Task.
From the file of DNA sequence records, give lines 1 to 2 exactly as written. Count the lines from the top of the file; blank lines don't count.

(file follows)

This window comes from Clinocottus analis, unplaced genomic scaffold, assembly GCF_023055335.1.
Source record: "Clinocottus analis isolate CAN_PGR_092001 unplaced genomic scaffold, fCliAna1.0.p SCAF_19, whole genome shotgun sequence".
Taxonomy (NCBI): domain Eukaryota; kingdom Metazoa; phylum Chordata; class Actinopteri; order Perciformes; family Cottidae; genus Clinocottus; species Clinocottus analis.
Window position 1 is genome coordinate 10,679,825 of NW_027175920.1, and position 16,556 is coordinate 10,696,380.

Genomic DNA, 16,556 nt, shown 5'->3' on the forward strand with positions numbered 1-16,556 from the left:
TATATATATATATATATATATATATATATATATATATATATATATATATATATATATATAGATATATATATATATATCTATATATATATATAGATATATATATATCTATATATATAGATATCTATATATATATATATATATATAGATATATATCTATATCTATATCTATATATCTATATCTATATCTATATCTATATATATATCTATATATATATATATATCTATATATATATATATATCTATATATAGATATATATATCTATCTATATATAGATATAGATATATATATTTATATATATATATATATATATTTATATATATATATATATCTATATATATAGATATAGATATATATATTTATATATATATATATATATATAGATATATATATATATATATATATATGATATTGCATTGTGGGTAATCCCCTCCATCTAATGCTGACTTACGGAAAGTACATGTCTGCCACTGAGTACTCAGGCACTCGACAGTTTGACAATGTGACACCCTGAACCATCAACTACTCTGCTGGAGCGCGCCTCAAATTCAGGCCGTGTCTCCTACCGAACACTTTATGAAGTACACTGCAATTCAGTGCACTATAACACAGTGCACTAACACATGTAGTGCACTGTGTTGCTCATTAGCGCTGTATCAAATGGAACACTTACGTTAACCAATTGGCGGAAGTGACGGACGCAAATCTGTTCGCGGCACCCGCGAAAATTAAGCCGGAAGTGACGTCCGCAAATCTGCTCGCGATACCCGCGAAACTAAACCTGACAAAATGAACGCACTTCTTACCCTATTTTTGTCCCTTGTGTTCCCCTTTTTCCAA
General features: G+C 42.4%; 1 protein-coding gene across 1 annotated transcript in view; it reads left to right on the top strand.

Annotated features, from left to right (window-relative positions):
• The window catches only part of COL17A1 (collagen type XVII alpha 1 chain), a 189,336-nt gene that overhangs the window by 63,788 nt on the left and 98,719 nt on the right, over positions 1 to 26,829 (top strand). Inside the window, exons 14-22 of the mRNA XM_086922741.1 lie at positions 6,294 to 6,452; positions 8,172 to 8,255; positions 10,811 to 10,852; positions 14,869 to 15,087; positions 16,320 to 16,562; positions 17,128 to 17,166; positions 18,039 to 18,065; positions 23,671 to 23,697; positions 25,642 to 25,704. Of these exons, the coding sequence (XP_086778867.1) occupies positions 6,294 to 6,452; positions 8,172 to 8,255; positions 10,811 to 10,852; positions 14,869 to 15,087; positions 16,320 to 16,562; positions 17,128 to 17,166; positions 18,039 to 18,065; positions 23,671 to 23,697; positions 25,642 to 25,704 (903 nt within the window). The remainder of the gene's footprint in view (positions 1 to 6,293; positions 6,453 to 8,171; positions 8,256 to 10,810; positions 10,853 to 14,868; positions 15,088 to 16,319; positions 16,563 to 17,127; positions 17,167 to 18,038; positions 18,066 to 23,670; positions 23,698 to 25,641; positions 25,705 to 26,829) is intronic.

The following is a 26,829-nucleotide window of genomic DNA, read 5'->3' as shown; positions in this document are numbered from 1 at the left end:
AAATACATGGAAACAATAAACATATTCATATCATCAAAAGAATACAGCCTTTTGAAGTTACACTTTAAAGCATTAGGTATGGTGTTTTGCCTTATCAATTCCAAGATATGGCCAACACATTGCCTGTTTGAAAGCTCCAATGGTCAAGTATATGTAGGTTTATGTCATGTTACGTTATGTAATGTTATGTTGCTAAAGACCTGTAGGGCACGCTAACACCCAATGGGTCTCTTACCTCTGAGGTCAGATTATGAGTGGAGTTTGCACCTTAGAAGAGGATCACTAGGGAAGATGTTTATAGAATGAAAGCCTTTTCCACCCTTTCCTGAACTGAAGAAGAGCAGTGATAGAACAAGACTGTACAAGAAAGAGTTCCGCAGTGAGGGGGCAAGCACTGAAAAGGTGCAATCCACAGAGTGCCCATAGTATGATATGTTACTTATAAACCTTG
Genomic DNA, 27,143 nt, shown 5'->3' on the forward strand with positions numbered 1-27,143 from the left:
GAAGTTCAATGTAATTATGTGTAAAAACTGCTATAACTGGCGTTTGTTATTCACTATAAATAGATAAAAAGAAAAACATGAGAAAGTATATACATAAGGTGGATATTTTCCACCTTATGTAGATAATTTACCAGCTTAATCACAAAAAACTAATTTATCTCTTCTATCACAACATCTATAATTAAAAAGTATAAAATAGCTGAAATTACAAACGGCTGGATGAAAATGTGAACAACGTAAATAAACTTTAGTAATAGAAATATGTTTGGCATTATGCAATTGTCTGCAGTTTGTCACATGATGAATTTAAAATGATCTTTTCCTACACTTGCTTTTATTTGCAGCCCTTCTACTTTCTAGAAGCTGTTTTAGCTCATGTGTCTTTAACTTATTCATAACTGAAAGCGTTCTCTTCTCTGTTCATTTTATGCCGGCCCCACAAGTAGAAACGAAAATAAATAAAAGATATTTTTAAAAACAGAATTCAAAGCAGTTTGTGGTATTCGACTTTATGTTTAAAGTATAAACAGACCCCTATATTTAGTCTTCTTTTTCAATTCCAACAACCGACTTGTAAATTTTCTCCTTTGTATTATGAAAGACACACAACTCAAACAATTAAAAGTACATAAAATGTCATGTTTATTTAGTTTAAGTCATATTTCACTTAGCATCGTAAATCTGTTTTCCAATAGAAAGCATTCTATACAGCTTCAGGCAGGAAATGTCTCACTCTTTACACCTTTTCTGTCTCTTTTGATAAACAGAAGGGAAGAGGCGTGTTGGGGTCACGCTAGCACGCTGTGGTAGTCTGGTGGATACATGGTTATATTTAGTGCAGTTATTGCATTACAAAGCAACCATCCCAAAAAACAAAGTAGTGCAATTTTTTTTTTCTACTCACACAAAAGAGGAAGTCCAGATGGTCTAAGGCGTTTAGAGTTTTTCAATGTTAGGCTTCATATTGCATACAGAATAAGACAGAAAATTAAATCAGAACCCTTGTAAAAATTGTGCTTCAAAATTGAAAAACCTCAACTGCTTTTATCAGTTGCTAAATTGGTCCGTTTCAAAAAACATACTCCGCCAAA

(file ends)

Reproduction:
This window comes from Clinocottus analis, unplaced genomic scaffold, assembly GCF_023055335.1.
Source record: "Clinocottus analis isolate CAN_PGR_092001 unplaced genomic scaffold, fCliAna1.0.p SCAF_19, whole genome shotgun sequence".